Calculating Defined Benefit Plan Benefits
Contributions to a defined benefit plan are based on what is needed to provide definitely determinable benefits to plan participants. Actuarial assumptions and computations are required to figure these contributions.
Defined benefit plans typically are funded entirely by the employer. Employers generally contribute enough annually to cover the normal cost of the plan—an amount that is at least the value of the benefits that participants in the plan earned that year. In addition, employers may have to make additional contributions for various reasons, such as to make up for any investment losses by the pension fund. If an employer fails to make the legally required contributions, the employer can be assessed penalty taxes for each year the deficiency exists. If an employer is experiencing temporary financial hardships, the IRS may permit the employer to pay the contribution in future years under a funding waiver arrangement
A defined benefit pension plans use a formula to figure the benefit amount earned. Usually, it involves salary and years of service (for example, a certain percentage of the employee’s final or average salary multiplied by the number of years of service) or a flat benefit amount per year of service. The actual dollar amount will depend on such factors as: age at retirement; earnings (in plans that use salary to compute benefits); and years of service under the plan.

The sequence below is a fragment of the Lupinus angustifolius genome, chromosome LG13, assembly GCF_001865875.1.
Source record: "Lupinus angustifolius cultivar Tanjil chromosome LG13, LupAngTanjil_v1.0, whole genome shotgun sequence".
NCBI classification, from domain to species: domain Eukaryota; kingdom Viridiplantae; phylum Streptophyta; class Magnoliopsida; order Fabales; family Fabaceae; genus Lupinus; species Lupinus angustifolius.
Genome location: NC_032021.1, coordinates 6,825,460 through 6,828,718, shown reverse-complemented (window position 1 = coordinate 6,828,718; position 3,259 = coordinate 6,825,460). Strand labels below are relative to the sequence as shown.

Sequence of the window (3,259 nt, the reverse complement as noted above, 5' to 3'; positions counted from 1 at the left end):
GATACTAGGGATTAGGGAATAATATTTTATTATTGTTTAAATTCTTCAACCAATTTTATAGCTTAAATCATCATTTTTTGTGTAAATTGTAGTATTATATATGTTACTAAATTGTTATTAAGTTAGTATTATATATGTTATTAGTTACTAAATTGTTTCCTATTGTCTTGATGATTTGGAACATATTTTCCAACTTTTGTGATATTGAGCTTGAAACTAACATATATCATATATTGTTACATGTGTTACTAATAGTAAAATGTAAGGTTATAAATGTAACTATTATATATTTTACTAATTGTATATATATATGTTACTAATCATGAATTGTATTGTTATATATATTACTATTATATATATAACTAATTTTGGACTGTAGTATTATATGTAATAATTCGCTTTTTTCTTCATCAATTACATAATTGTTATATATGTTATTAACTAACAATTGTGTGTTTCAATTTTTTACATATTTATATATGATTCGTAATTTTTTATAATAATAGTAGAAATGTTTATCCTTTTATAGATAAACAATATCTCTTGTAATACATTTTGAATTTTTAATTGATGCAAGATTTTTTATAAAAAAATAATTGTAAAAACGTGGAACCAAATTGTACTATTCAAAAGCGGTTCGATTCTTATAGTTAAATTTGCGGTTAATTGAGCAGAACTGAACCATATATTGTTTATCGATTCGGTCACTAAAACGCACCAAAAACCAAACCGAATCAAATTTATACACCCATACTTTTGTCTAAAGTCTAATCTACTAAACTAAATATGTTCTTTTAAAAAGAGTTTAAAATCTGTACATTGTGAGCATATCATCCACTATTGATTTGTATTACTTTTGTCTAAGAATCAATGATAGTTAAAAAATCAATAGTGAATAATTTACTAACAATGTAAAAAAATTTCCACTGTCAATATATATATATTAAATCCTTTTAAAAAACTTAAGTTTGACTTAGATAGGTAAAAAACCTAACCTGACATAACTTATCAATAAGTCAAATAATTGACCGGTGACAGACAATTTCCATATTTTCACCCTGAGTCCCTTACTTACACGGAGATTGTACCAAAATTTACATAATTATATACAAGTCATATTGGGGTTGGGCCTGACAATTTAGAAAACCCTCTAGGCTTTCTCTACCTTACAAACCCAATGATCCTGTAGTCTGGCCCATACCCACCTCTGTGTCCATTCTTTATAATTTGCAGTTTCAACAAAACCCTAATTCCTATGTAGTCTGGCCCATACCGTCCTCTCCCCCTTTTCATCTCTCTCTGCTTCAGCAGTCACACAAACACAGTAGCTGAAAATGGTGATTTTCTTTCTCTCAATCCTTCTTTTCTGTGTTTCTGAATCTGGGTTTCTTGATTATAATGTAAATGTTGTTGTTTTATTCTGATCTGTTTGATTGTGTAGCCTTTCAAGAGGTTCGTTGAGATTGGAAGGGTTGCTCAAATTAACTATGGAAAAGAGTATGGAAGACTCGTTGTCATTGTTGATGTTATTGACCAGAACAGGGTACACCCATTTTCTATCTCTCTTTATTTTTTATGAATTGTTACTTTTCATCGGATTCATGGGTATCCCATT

In general, the longer someone works under the same defined benefit pension plan, the larger the retirement benefit. Employees can start receiving pension benefits when they reach the normal retirement age set by their pension plan. The normal retirement age generally is no later than age. Workers should check their pension plans for the normal retirement age and become familiar with the other provisions of their plans. Many pension plans allow workers to take early retirement upon completing a certain number of years of service and/or reaching a given age. But if workers decide to retire early, they may receive a lower monthly benefit than they would at normal retirement age, because the benefit will be paid over a longer period of time.